2024 Arboretum Research Fellows Announced

Spiderwort and white wild indigo blooming in Curtis Prairie

Spiderwort and white wild indigo blooming in Curtis Prairie (Photo: Susan Day)

The UW–Madison Arboretum is pleased to announce the recipients of the 2024 Research Fellowships. Four graduate students have been granted fellowships for projects that investigate timely conservation issues such as invasive species, climate change, and plant/human relationships. The students will receive funding and access to Arboretum land and resources. The Arboretum will also foster connections and collaborations among the Fellows and with the broader community over the course of their projects.

The Arboretum Leopold Fellowship includes two years of full support. Aishwarya Veerabahu (PhD candidate, Department of Botany) received this fellowship to research the ecological, genetic, and social dimensions of the invasive golden oyster mushroom, a non-native cultivated wood decay fungus spreading rapidly in North America. Building on Veerabahu’s previous work as a 2023 Arboretum Research Fellow, this research aims to understand how the golden oyster mushroom impacts wood decomposition and investigates the genetic mechanisms of the mushroom’s invasive potential. The project will also incorporate citizen science to track the golden oyster mushroom’s spread and outreach to inform communication and management around invasive fungi and responsible fungal cultivation practices.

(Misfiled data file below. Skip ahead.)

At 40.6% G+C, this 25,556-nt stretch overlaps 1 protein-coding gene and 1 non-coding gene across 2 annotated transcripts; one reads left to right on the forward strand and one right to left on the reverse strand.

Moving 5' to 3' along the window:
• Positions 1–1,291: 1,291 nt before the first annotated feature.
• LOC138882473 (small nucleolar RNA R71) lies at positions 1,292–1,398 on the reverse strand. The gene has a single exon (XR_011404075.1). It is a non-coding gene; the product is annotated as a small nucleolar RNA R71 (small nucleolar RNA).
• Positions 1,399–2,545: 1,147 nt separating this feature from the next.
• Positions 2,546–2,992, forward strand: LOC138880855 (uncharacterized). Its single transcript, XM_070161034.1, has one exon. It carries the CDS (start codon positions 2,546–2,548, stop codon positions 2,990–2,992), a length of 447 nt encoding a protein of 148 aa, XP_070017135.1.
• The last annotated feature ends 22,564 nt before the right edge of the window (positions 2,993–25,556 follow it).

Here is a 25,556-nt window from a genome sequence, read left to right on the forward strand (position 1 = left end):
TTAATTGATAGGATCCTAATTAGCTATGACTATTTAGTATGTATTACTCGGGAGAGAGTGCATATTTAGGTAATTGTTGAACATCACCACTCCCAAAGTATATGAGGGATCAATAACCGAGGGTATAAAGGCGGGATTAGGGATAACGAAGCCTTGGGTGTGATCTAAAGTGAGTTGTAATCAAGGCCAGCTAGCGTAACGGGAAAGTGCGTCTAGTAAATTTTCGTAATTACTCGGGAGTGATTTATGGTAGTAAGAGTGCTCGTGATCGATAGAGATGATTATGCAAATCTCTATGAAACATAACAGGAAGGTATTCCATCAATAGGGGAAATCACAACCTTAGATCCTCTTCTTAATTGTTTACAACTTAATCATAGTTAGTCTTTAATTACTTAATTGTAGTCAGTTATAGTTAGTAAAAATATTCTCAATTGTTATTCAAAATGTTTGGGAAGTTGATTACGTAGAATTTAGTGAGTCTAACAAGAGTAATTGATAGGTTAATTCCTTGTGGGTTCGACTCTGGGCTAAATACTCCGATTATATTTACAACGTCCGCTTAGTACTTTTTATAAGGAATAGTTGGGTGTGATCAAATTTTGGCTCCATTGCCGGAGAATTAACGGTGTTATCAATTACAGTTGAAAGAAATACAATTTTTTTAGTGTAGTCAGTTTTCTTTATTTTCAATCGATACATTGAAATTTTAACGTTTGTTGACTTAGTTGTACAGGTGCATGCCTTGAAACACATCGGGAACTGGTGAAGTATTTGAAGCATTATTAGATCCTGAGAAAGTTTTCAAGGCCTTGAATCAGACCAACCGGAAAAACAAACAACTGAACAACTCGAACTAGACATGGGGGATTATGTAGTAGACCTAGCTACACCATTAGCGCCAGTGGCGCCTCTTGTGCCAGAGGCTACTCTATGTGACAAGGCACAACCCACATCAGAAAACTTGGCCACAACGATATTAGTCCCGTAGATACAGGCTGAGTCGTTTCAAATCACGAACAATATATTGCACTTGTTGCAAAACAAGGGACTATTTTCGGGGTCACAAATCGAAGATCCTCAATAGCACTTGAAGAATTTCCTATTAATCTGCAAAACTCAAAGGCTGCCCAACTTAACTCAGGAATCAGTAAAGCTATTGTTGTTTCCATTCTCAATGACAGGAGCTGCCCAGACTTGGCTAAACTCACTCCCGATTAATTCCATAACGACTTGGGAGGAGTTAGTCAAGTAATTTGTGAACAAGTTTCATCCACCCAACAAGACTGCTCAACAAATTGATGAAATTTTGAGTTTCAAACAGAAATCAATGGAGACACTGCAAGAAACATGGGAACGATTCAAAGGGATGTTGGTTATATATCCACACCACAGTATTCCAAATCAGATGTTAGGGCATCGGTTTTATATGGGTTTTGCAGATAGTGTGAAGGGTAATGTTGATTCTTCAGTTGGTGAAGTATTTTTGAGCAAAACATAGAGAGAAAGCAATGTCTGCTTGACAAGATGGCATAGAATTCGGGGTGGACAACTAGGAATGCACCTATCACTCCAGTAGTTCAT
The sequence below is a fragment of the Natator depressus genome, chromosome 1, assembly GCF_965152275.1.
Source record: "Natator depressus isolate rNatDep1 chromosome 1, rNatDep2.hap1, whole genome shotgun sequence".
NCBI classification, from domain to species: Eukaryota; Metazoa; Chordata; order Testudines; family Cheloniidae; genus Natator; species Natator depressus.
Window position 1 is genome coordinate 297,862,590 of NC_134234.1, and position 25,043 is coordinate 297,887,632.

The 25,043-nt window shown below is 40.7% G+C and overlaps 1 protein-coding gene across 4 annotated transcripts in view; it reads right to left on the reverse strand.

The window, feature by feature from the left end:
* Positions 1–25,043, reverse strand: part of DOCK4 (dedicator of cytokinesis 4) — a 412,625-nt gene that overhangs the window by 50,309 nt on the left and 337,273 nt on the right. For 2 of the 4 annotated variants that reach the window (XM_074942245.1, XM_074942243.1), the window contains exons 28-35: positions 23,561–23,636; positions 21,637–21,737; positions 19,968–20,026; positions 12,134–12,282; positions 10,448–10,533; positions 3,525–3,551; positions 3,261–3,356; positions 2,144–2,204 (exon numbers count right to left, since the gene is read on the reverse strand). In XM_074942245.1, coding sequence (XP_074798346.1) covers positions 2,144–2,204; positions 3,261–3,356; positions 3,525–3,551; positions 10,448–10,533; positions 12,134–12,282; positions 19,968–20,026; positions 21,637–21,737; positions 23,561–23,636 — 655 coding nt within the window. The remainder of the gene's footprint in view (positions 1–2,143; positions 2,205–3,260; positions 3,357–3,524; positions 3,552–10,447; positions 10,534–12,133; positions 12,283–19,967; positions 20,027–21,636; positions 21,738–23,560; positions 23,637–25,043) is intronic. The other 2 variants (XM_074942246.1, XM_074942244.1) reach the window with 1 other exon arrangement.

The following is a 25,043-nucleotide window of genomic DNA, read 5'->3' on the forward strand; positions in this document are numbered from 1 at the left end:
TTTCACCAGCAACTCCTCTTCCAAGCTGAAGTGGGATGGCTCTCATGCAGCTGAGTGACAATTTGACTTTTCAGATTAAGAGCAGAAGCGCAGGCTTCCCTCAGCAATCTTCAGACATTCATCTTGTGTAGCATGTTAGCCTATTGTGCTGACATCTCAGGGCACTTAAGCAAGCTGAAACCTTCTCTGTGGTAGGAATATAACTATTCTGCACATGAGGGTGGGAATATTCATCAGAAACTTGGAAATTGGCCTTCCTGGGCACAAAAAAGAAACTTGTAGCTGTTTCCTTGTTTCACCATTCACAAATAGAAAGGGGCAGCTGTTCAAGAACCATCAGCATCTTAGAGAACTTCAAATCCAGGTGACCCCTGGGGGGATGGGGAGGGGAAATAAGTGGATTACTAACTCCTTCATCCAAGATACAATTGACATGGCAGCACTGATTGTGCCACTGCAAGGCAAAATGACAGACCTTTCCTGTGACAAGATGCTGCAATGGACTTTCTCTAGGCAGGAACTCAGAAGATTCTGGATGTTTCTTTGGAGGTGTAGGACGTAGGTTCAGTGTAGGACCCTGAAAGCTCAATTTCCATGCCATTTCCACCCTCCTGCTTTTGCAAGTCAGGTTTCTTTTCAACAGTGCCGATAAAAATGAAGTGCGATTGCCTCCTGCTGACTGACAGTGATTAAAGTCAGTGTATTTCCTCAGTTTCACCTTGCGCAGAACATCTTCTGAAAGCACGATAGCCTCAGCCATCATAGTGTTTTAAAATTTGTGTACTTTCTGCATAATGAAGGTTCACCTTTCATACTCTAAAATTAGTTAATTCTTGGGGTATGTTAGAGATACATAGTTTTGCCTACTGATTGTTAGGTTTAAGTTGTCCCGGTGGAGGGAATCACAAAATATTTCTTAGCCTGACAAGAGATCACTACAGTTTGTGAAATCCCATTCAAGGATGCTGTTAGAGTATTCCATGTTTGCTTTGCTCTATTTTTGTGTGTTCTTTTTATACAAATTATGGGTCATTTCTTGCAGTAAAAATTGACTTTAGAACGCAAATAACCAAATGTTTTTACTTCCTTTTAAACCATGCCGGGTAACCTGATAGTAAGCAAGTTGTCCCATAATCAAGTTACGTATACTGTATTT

Arboretum Research Fellowships for one year of support were awarded to Francisco Campos Arguedas (PhD candidate, Department of Plant and Agroecosystem Sciences); Mia Keady (PhD candidate, Nelson Institute for Environmental Studies); and Meg Wilson (PhD student, Department of Art History).

Campos Arguedas will examine dormancy in multiple tree and shrub species to evaluate how different winter temperature patterns affect their cold hardiness and chilling accumulation responses. The findings from this research will provide novel insights into basic aspects of winter biology, increase practical understanding of how environmental conditions affect trees and shrubs, and inform climate change adaptation strategies for forest management.

Keady will investigate the rate at which remnant and restored prairies in southwest Wisconsin build soil carbon, as well as how environmental soil factors such as texture, mineralogy, and moisture influence soil carbon accumulation. This research, which builds on Keady’s prior work as the 2022–2023 Arboretum Leopold Fellow, will test theories related to mineral saturation, build on a long-term dataset, and advance understanding of prairie soils’ capacity for carbon storage in the face of climate change.

Wilson will use mapping, molecular genetics, tree age assessments, and archival research to delve into the proliferation of black walnut trees within the Arboretum and along and across the borders between the Arboretum and the surrounding built landscapes. This interdisciplinary research will explore how understanding tree relationships and histories can expand and inform a land ethic.

These Fellows were selected for their potential to advance knowledge and have a sustained influence in their field, as well as their projects’ relevance to the Arboretum’s mission and work. The recipients demonstrate a passion for conservation and an understanding of the real-world scientific and societal applications of their work. We look forward to sharing more about the Fellows and the progress of their research.

—Jady Carmichael, communications specialist